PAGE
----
Jenny Phelps, guest lecturer at the Royal Agricultural University in Cirencester, was awarded an MBE by HM The Queen.
RAU and TAA crop seminar marks UN International Year of Pulses
The Royal Agricultural University (RAU) and the Tropical Agricultural Association (TAA) held a successful one-day seminar on ‘Cropping systems and pulses’ at the University last week (Thursday 13 October), to mark the Food and Agriculture Organisation of the United Nations International Year of Pulses (IYP) 2016.
Each year, a topic that is of particular interest or concern to society and sustainability is selected. The Food and Agricultural Organisation (FAO) has been nominated to implement the IYP to raise awareness about the importance of pulse crops for sustainable agriculture and food security. The value of promoting these globally important topics was recognised at the conference.
Dr Karen Rial-Lovera said: “The seminar was a great opportunity for our students and staff to benefit from high quality presentations, and discuss the importance of pulses and other legumes crops for agricultural sustainability and food security.”
The seminar included talks by RAU lecturers, as well as academics from the University of Reading and the University of Bath also presented their current research.
RAU Principal Lecturer Dr Nicola Cannon spoke about ‘Improving cropping systems with legumes: Agronomic research and development’, Lecturer Dr Karen Rial-Lovera presented ‘An introduction to The International Year of Pulses 2016: Future global challenges and crop opportunities’, and Tony Norris of the RAU farms gave ‘A UK farmer’s perspective on beans and other pulses over the years’.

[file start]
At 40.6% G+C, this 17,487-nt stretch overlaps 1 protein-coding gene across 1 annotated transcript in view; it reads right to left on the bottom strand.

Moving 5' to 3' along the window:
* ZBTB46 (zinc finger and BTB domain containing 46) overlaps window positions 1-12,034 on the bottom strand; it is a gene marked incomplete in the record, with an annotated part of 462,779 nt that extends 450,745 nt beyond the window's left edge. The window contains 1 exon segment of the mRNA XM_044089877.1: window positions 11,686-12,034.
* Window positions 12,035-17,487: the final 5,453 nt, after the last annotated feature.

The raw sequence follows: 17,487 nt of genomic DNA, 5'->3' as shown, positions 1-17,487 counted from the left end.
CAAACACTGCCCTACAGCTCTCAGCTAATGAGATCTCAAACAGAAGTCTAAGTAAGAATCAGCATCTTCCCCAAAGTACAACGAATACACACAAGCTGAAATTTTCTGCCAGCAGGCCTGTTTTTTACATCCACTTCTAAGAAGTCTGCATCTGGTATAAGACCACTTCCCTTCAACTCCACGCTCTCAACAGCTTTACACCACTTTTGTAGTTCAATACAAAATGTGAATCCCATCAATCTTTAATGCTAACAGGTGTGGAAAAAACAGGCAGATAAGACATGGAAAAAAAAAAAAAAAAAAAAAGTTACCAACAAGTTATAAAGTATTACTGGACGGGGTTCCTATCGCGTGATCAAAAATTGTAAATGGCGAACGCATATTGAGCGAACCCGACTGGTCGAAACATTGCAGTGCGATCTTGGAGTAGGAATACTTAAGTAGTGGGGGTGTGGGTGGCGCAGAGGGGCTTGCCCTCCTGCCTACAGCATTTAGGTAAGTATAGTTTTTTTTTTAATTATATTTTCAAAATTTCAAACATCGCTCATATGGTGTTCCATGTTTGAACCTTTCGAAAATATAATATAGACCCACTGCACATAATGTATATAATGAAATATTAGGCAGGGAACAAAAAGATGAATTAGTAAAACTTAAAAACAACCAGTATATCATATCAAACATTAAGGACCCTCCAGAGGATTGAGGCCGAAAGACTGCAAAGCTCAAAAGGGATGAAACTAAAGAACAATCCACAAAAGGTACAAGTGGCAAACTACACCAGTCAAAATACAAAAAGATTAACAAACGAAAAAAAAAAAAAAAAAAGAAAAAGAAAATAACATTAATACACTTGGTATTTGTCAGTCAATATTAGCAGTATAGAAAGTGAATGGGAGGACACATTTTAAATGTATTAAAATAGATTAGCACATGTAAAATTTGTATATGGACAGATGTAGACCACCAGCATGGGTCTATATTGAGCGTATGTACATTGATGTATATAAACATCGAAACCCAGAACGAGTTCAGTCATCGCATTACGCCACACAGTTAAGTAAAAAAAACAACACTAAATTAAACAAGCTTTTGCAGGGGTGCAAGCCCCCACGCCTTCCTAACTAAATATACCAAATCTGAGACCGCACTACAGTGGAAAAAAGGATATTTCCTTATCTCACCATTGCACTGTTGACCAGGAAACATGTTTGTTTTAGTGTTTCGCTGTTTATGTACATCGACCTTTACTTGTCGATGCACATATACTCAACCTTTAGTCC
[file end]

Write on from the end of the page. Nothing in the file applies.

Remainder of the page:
Dr Nicola Cannon reported legume crop research and development undertaken over many years on the University farms. She said: “The TAA conference was an excellent opportunity to present a range of the RAU legume based research and demonstrate how legumes can be incorporated into arable rotations and help reduce reliance on synthetic nitrogen.”
The meeting was chaired by Professor John Wibberley, Visiting Professor at the RAU, and was closed with a summary by Professor Emeritus Paul Davies. At the end, he commented: “I think it is great to celebrate these international occasions, especially at the RAU, where students and staff can also benefit from presentations and discussions of these topics. The RAU and the TAA have worked closely together for many years in supporting and promoting international development studies.”
The seminar was attended by RAU students, particularly Africa Fellows and those studying on MSc International Rural Development and MSc Sustainable Agriculture and Food Security, staff, and external TAA members.
It confirmed the considerable importance of legumes for more sustainable agriculture globally, and especially the growing contributions of pulse crops to both food security and nutrition worldwide. It also highlighted the need for much more investment in pulse crops research and development, both for improving cropping systems for small poor farmers, and their production in developed regions.